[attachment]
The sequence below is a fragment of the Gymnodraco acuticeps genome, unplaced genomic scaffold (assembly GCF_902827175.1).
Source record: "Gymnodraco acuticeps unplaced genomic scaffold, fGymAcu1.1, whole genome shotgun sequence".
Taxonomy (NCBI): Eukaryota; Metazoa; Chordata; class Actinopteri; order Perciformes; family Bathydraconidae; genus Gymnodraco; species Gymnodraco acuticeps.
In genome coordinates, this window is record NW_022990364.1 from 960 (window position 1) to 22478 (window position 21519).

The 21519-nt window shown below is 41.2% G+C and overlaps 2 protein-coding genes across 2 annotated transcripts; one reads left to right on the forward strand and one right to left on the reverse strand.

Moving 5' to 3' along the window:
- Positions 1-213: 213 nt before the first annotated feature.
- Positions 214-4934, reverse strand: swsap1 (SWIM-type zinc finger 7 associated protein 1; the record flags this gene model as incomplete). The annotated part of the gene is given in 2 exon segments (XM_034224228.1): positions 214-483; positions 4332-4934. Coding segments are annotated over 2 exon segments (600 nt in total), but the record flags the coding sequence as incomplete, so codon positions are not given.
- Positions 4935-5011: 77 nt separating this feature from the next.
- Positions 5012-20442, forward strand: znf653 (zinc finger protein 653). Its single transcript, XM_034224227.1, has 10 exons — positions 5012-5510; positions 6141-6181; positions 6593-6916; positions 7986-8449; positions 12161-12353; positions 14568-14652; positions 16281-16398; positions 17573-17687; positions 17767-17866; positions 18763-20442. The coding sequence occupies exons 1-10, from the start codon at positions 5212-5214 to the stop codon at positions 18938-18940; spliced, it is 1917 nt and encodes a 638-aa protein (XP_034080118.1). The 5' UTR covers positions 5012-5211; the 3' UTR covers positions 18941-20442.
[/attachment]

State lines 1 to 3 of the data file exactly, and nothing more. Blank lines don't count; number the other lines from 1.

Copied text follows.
The sequence below is a fragment of the Gymnodraco acuticeps genome, unplaced genomic scaffold (assembly GCF_902827175.1).
Source record: "Gymnodraco acuticeps unplaced genomic scaffold, fGymAcu1.1, whole genome shotgun sequence".
Taxonomy (NCBI): Eukaryota; Metazoa; Chordata; class Actinopteri; order Perciformes; family Bathydraconidae; genus Gymnodraco; species Gymnodraco acuticeps.